Good Read Column for September 17, 2000:

Xeno's Arrow

Story by Greg Beettam and
Stephen Geigen-Miller
Art by Greg Beettam

3 smileys(of a possible five)

First off, I'm sorry that my third column after my relaunch is a day late. Some would say it does not bode well for the future, and in the short term I can't say there wrong. See this if you want more of an explanation.

Not only am I late, but this week I'm plugging a comic that did NOT come out this past Wednesday, and is a small press production that, unless you're one of those lucky, lucky folks who live near one of the few indy-friendly stores out there, you'll probably never see it. No, I'm not being deliberately cruel. See the bottom of this review for info on how you can get the most recent issue, and all the rest up to then

Xeno's Arrow started out as a mini-comic about a cute round-headed alien named Xeno, the resident of the Intergalactic Zoo of Civilization. Xeno is the only one of his kind, as far as the lizards running the zoo are aware. He was as an infant, the only survivor in a wrecked spaceship on the edge of the Known Galaxy. Being raised in the zoo, he doesn't realize that he and the rest of the creatures there are essentially prisoners there. He makes some friends who disabuse him of his innocence, particularly Clemens, a large rodent-like creature. Several of the "guests" (as the lizards call them) decide to escape. An early issue ended with a blurb saying "Next: Escape!" but the next issue, while it got them closer to the goal, still left them on the zoo ship, and the blurb was repeated, "Next: Escape!" This continued for several issues, up until issue eight, which ended with them really on the verge of leaving the zoo, but it was also announced that this would be the last issue of the mini-comic, that they were going to start a self-published full-size comic with a real slick color cover and everything, redrawing the entire series so far and starting over from the beginning.

By that time, I thought I knew what was going on. The entire thing was an elaborate practical joke, I reasoned, that had gone on as long as it could, and there would only be eight issues of the new comic as well.

Why did I think that? Because I know my Greek philosophers.

Xeno was a philosopher in ancient Greece famous for his paradoxes. One of his most famous ones was the paradox of the arrow. If I shoot an arrow at a target, before it can get to the target it must first cover half the distance between myself and the target. Let's say I'm standing 100 feet from the target. First the arrow must travel fifty feet. Then it must travel half the remaining distance, which is twenty-five feet. Then half the remaining distance, which is 12 feet six inches. Then half the remaining distance. No matter how small the distance between the arrow and the target, it can always be divided in two, and the arrow must always cover that half first. Since you can carry this on to infinity, it's impossible for the arrow to ever hit the target.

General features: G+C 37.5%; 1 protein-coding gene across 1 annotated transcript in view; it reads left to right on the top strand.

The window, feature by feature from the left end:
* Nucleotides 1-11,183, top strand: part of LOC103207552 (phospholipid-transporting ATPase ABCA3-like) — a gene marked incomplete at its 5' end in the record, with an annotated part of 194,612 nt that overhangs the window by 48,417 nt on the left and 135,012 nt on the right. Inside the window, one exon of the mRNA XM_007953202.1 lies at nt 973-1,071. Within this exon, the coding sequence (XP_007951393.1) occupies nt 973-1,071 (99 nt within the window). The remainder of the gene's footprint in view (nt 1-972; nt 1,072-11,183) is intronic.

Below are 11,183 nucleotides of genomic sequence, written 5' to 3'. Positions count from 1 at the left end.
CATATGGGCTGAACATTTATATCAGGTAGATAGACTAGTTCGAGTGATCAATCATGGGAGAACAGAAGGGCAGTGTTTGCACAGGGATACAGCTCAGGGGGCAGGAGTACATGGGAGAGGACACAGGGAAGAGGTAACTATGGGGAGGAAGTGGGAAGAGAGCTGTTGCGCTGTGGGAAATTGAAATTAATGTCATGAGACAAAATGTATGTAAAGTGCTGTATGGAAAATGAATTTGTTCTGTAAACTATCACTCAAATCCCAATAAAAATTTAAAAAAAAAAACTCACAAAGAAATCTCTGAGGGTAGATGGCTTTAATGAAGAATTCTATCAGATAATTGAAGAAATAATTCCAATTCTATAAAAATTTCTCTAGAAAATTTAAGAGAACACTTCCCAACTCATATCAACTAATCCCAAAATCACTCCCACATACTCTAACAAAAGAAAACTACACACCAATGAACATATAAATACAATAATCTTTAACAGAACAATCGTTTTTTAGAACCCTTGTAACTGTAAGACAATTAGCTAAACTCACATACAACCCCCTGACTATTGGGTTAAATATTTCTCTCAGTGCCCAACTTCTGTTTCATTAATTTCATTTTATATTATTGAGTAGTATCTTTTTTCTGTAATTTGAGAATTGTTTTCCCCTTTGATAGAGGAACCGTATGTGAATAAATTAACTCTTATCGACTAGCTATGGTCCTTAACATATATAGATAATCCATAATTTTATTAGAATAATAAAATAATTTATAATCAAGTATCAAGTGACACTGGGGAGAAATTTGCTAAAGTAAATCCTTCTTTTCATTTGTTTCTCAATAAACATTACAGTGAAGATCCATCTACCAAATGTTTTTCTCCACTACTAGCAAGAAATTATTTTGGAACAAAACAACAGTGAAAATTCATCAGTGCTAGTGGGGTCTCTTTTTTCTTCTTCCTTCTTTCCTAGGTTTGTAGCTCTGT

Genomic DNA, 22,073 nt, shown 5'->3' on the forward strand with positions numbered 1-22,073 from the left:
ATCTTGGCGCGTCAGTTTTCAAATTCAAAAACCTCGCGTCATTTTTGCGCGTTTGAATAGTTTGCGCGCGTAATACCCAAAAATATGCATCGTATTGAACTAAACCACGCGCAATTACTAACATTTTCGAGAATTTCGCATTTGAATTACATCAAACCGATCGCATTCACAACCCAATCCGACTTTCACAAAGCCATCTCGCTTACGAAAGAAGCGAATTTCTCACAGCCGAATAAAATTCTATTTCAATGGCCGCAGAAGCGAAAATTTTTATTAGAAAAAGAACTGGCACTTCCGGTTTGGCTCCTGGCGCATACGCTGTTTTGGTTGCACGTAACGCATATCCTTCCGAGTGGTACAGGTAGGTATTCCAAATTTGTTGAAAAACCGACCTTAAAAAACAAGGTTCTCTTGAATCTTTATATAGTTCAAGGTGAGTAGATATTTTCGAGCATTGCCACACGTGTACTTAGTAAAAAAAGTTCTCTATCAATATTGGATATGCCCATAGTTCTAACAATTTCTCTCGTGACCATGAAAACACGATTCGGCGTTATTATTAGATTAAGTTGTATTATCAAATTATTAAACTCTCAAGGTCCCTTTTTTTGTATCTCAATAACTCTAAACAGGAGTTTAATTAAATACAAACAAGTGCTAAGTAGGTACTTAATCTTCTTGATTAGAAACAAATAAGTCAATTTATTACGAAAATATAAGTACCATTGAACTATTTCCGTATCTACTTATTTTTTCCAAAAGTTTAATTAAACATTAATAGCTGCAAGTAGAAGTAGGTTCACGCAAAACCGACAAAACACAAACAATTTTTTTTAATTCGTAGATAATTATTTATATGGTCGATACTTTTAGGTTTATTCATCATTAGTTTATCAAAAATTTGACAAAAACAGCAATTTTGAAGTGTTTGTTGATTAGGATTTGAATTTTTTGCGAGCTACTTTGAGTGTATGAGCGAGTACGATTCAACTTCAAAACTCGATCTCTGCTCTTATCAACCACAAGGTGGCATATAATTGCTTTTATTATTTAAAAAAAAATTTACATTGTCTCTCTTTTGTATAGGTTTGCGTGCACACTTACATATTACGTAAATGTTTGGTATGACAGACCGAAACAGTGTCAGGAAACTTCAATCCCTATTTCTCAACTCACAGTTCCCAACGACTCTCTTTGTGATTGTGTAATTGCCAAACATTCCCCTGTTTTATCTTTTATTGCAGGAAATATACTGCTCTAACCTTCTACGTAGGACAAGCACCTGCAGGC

Since Xeno's Arrow never hit the target, I reasoned that Xeno and his friends would never actually leave the zoo, that they would always keep "almost" escaping, for as long as the creators thought they could keep it going.

Despite having already read the story, I did buy the new comics as they came out. I knew what was going to happen in the first eight, but I liked the whole thing and I wanted to support the creative team, and I waited with anticipation for issue nine, to see if my guess was right.

I couldn't have been more wrong. Like the arrow of reality which, incoveniently for Xeno's theory does, in fact, hit the target every time, when #9 and #10 came out I could not deny that the idea of eternally staying in the zoo and almost escaping was either never the idea in the first place or had been abandoned. In fact, by the end of issue #10 we have a justification for the series title that has nothing to do with dead philosophers (although surely the reference must have been intended).

I find the characters charming, and the art is competent, if not dazzling. I'm looking forward to seeing where they go from here.

It's not quite like anything else out there, but if you like Akiko, you might try this out. It's a bit similar, in that they are both small, charming science fiction stories.

You can read the entire first issue at the website, If you like it, I'd suggest you get in touch with Cup O' Tea studios and see if you can still order the Xeno's Arrow Excape Pack, which includes the entire 10-issue run for only $16.99. They also sell individual back issues for $2.50 apiece.

Cup O' Tea's snail mail is P.O. Box 63, Station P, Toronto, Ontario, M5S 2S6 Canada, or you can e-mail Stephen Geigen-Miller at

The comic is currently on hiatus, but if you like it, be sure to tell your retailer to order the new series starting in January (so ordering from the November Previews) from Radio Comix. They're starting over with a new #1, but they're picking up the story where it left off, not starting over again (thank goodness!).

Comments? Questions? Drop me a line
This page has had visitors since 09/01/2000
This page was last updated: 10/08/2000

Steve's Reads (Home)
This Week's ReadLast Week's ReadPrevious Reads
CerebusSandmanLove and Rockets
InterviewsReviewsComics & Comic Books
Good Comic BooksGood Comic MagazinesAlternative Comics

The words on this page and others maintained here are © J. Stephen Bolhafner.
Images in this webspace or pages linked here are all © their respective creators
Feel free to add add this page as a link, or to copy any of the links to your own page - just don't copy the words themselves without my express permission, or I shall be forced to send my lawyer over to beat up your dog.